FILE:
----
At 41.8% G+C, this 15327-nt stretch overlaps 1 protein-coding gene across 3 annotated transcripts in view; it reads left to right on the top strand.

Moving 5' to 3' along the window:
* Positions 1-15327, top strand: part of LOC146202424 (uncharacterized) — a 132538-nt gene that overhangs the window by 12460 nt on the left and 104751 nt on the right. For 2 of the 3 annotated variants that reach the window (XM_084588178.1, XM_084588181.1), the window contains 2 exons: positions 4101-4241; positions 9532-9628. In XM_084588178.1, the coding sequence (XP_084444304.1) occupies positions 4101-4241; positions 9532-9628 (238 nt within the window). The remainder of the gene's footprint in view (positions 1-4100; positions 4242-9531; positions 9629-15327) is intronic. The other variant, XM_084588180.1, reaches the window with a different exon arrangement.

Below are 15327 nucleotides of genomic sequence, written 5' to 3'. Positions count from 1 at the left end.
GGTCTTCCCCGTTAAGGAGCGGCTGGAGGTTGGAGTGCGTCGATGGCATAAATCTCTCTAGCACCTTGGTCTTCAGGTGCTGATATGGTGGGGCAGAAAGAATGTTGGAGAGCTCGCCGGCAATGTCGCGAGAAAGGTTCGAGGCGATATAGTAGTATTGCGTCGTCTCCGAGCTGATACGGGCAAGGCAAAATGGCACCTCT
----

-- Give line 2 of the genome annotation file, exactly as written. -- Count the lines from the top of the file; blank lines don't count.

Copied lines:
Moving 5' to 3' along the window: